12. Malware Types: Virus, Worm, Trojan, Ransomware etc

Almost everyone knows what is a computer virus, but only a few of you are aware of the term malware. A computer virus is a type of malware. Malware corroborates computer viruses, worms, Trojan horses, spyware, ransomware and far more. Now Let’s see different types of malware including the Wannacry; a form of ransomware.

What is a Malware?

  • Malicious software‘s short term is Malware
  • Malware is the biggest term used to refer to multiple forms of hostile or intrusive software such as Ransom wares, Computer Viruses, Worms, Trojan Horses, Adware, Spyware, Scareware etc.
  • This can be any file or program that is harmful to a computer user.
  • The term intents for that software that is having malicious intent.
  • Malware can be deployed even remotely on which you will have no control, and tracking the source of it, is quite a tough task.
  • It may take the form of scripts, executable code, active content, and other software.
  • These malicious programs can play multiple functions, including encrypting or deleting sensitive data, stealing, modifying or hijacking your core computing functions and can also indulge in monitoring users’ computer activity without their permission.
  • This combination has allowed commercial malware service providers to supply high black markets for both malware and the information that it collects.

Evolution of Malware

  • IT-driven technologies allowed Computer-enabled fraud along with service theft that was evolved in parallel.
  • The term malware was first used by computer scientist and security research YisraelRadai in 1990.
  • Before the term malware, malicious software was noted as computer viruses.
  • One of the first recognized examples of malware was the Creeper virus in 1971, that was created by BBN technologies engineer Rober Thomas as an experiment.

What is the purpose of creating a Malware?

  • In the beginning, it started as a prank among various software developers. However, after that, malware converted into a full-fledged industry of black and white market.
  • Black hat hackers use malware or even a few governments for monitoring their targets.
  • Organised crime syndicates and state-sponsored espionage agents creates the demand for sophisticated malware to be created.

Malware is typically used for:

  1. To steal information that can be steadily monetized. It includes login credentials, credit card and bank account numbers, and intellectual property such as computer software, financial algorithms, and trade secrets.
  2. To ransom money in Bitcoin, for example, Wannacry Ransomware.
  3. To spy on computer users for a long period without their know-how, for example, Reign Malware.
  4. It may be created to cause harm, often as sabotage, for example, Stuxnet.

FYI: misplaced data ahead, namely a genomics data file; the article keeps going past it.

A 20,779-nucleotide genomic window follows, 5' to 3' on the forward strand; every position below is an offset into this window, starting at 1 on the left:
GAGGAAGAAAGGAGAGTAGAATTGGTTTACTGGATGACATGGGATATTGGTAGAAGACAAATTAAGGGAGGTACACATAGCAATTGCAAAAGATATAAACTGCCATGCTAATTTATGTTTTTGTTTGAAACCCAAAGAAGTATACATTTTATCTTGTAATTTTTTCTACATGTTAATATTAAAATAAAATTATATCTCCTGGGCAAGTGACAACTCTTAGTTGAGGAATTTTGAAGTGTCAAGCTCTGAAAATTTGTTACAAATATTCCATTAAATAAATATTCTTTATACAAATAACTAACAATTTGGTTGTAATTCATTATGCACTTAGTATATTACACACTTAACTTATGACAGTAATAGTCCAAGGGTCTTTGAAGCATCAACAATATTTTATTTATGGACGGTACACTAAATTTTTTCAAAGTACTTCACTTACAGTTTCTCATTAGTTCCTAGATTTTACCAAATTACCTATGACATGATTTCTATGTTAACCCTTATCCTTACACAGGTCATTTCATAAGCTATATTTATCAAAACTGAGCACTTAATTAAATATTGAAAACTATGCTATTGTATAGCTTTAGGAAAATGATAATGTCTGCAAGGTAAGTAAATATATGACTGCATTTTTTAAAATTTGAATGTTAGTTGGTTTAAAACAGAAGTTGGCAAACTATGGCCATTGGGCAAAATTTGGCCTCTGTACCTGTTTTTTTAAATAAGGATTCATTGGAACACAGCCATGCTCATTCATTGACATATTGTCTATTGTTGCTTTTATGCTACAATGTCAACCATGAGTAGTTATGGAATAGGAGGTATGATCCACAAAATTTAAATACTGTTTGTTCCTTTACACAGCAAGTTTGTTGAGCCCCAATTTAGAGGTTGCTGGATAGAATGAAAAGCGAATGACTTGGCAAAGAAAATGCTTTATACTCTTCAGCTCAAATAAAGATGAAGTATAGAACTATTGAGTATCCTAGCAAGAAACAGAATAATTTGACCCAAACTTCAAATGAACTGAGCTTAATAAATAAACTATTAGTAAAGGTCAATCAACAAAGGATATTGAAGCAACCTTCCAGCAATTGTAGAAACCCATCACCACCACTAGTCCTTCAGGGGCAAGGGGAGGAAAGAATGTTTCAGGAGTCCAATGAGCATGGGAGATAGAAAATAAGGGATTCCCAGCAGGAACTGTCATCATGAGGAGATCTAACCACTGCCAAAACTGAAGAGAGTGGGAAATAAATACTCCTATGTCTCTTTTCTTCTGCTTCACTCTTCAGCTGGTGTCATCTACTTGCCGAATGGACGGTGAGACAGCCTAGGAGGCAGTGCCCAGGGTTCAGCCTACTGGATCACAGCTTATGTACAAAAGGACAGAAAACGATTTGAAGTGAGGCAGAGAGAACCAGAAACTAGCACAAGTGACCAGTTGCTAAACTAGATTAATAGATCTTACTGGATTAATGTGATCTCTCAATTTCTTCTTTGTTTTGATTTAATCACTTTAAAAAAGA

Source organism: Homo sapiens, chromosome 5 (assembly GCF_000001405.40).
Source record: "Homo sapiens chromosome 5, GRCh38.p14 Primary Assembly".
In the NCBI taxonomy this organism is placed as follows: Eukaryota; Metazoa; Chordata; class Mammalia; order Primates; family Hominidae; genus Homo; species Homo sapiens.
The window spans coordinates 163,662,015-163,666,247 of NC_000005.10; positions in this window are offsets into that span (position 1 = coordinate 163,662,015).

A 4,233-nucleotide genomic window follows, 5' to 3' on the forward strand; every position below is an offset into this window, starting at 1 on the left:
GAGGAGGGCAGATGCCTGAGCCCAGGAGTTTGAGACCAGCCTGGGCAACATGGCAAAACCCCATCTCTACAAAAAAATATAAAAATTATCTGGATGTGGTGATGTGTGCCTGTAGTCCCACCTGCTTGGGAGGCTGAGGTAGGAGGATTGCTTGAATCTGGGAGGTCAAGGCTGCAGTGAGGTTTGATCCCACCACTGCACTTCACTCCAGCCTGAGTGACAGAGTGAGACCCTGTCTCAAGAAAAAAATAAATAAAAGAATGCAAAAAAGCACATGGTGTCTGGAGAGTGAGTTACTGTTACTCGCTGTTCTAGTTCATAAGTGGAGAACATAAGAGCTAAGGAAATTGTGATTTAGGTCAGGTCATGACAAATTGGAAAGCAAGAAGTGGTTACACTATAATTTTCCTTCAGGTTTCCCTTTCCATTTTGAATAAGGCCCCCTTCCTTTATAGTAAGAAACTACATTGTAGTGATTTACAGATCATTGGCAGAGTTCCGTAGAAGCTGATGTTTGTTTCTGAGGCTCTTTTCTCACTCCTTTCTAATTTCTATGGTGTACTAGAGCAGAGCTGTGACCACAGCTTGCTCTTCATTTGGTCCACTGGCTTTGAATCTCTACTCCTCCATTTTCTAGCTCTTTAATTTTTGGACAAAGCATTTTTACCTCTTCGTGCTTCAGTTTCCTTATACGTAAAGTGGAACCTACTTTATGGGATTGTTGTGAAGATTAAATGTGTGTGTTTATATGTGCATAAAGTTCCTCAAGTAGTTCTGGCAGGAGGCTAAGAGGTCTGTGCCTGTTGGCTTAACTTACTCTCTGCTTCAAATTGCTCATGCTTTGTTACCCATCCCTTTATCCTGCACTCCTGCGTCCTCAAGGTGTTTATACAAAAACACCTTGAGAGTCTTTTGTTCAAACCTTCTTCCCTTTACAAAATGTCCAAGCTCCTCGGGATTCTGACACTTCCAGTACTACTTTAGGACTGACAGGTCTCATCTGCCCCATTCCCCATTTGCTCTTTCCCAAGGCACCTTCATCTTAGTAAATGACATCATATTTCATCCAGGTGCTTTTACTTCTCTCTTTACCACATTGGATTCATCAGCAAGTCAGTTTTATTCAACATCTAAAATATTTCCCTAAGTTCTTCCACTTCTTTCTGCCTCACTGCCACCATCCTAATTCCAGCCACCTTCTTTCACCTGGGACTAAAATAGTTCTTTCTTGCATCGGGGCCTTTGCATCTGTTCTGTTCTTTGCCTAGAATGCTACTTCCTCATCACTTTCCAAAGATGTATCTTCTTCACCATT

5. Extort payment for example Cryptolocker.

List of Common Malware types:

  • Adware: The least dangerous and most lucrative Malware. Adware displays ads on your computer.
  • Spyware: Spyware is software that spies on you, tracking your internet activities in order to send advertising (Adware) back to your system.
  • Virus: A virus is a contagious program or code that attaches itself to another piece of software, and then reproduces itself when that software is run. Most often this is spread by sharing software or files between computers.
  • Spam: Spamming is a process under which copies of the same message have flooded the website. Many spams are commercial advertisements sent to users as an unwanted response. Spam is sometimes referred to as e-spam electronics or spam newsgroup messages. These spam e-mails are really annoying, as it keeps your inbox full every day.
  • Worm: A program which replicates and destroys computer data and files. Worms “ate” files and data files on the device until the disk is empty
  • Trojan: A Trojan or Trojan horse is a kind of malware that is mostly dressed up as legitimate software. Trojans are written in order to locate the financial records, steal device resources of the computer and establish a “detrimental-of-service attack” on large systems that would not require a machine or network resource to be accessed. Example: Google, AOL, Yahoo or your network are not available. 
  • Backdoors: Backdoors are much the same as Trojans or worms, except that they open a “backdoor” on a computer, providing a network connection for hackers or other Malware to enter or for viruses or SPAM to be sent.
  • Rootkit: That is like the burglar hiding in the dungeon trying to pick you up, when you’re not around. There are also specialists who suggest that you erase the hard drives entirely and reinstall them all, which makes it impossible for any malware to find and thereby remove. It is intended to enable the compilation of certain malware details to get your computer’s identity data without you knowing it.